Lady Bird director Greta Gerwig says she “grew up on” Woody Allen’s films which influenced her projects, but she refuses to work with the acclaimed filmmaker ever again.
The filmmaker and actress worked with Allen on To Rome With Love in 2012, but her attitude has changed following the #MeToo and “Time’s Up” campaigns which, like Gerwig, dominated Sunday’s Golden Globes.
“I would like to speak specifically to the Woody Allen question, which I have been asked about a couple of times recently… I can only speak for myself and what I’ve come to is this: If I had known then what I know now, I would not have acted in the film,” she said.
“I have not worked for him again, and I will not work for him again,” Gerwig added.
The Golden Globe-winning director referenced in her explanation Allen’s adopted daughter Dylan Farrow, who has been outspoken against her father in recent years and has accused him of sexual assault.
In 2014, Farrow wrote an open letter in The New York Times exposing Allen’s alleged abuse, and she penned a similar message in the Los Angeles Times in parallel with the #MeToo movement in December.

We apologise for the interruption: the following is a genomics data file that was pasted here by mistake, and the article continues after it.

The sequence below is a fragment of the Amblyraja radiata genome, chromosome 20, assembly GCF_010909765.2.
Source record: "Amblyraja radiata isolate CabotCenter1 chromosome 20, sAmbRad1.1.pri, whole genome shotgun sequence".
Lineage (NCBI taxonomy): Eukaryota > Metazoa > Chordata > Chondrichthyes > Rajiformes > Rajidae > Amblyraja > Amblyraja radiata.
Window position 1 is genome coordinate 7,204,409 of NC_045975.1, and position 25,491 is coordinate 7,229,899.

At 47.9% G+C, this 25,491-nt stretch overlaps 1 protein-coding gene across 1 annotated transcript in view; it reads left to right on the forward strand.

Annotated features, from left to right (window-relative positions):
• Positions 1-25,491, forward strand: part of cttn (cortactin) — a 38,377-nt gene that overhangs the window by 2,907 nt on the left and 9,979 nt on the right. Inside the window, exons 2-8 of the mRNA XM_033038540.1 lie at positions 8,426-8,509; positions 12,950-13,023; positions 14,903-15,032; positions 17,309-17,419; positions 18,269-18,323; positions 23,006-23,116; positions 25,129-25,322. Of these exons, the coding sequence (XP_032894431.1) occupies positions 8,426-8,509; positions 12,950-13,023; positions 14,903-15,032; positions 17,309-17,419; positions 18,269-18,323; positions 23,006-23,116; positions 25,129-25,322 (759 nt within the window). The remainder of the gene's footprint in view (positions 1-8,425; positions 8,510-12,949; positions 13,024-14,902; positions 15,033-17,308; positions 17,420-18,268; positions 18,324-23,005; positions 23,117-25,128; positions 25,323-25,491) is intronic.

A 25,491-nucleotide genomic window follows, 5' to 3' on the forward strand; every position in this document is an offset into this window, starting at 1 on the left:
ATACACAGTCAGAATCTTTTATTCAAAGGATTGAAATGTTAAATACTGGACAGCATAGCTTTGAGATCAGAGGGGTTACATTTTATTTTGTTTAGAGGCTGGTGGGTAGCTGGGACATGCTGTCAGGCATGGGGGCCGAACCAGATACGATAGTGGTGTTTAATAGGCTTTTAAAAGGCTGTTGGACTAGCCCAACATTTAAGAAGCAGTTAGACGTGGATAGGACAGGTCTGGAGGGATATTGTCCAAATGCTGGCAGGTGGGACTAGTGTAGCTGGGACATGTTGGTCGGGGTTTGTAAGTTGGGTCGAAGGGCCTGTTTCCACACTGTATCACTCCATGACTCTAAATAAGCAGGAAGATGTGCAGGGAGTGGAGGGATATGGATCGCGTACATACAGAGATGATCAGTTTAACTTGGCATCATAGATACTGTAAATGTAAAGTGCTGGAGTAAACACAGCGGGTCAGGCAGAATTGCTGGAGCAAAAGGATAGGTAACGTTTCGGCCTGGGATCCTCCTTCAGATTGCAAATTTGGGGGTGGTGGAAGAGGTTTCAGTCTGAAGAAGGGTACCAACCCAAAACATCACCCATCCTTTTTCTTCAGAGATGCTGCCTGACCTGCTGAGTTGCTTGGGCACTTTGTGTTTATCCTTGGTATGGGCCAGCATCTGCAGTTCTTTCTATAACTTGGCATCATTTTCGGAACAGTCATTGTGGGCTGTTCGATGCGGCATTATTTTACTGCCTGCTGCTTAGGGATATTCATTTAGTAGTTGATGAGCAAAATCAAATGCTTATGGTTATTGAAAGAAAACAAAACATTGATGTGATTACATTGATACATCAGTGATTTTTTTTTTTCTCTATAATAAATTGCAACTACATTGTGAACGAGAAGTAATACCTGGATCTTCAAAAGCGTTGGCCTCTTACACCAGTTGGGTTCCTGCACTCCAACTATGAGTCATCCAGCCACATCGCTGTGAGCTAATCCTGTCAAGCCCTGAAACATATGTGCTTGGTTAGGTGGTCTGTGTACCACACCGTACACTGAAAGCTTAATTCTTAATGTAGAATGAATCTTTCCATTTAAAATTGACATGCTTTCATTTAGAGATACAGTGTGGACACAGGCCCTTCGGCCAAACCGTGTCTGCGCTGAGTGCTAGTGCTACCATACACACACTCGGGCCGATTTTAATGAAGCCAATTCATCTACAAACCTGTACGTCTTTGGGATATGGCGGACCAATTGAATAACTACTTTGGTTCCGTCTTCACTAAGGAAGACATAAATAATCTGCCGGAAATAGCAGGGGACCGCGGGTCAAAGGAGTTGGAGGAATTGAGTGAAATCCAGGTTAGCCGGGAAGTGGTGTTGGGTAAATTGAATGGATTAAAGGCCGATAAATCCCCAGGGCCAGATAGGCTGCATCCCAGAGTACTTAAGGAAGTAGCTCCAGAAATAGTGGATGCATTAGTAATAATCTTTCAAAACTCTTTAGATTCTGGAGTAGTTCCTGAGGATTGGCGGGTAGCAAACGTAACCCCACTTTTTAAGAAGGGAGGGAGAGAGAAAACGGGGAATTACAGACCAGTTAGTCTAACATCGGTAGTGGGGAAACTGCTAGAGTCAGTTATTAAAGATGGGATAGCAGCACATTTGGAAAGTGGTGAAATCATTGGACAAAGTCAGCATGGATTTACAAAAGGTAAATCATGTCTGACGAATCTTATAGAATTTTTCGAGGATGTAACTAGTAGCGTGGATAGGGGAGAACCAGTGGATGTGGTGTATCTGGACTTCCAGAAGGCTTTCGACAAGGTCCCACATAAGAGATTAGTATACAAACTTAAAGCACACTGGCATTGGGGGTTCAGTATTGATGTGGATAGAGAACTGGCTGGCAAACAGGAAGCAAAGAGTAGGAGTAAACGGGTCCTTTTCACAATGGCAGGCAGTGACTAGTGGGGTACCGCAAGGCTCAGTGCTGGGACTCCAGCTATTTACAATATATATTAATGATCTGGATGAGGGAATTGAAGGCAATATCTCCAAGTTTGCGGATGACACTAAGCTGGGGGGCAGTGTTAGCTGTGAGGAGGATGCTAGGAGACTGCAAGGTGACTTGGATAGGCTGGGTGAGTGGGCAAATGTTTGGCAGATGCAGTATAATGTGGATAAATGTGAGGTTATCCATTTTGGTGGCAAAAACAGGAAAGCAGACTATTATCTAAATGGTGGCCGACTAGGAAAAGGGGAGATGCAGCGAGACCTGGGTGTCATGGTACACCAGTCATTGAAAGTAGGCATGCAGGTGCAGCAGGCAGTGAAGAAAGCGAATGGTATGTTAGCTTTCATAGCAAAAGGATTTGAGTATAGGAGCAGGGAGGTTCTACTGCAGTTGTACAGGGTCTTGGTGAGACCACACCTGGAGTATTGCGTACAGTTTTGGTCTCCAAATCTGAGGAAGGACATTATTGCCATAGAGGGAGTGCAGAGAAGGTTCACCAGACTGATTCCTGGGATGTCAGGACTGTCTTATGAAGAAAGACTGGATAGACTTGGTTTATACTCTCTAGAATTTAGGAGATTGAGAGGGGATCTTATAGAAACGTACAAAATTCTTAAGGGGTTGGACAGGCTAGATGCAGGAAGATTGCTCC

“Dylan Farrow’s two different pieces made me realize that I increased another woman’s pain, and I was heartbroken by that realization,” Gerwig continued. “I grew up on his movies, and they have informed me as an artists, and I cannot change that face now, but I can make different decisions moving forward.”
Sorkin offered a different perspective, focusing particularly on disgraced actor Kevin Spacey’s future in the field. “I don’t like seeing anyone get disappeared,” the Molly’s Game director said. “Personally, I don’t think Kevin’s going to be able to find his way back, but I’m still rooting for a miraculous transformation.”
Both Gerwig’s Lady Bird and Sorkin’s Molly’s Game are the individuals’ director debuts. Each received nods as Golden Globes nominees and are expected to be top contenders for the upcoming Oscars.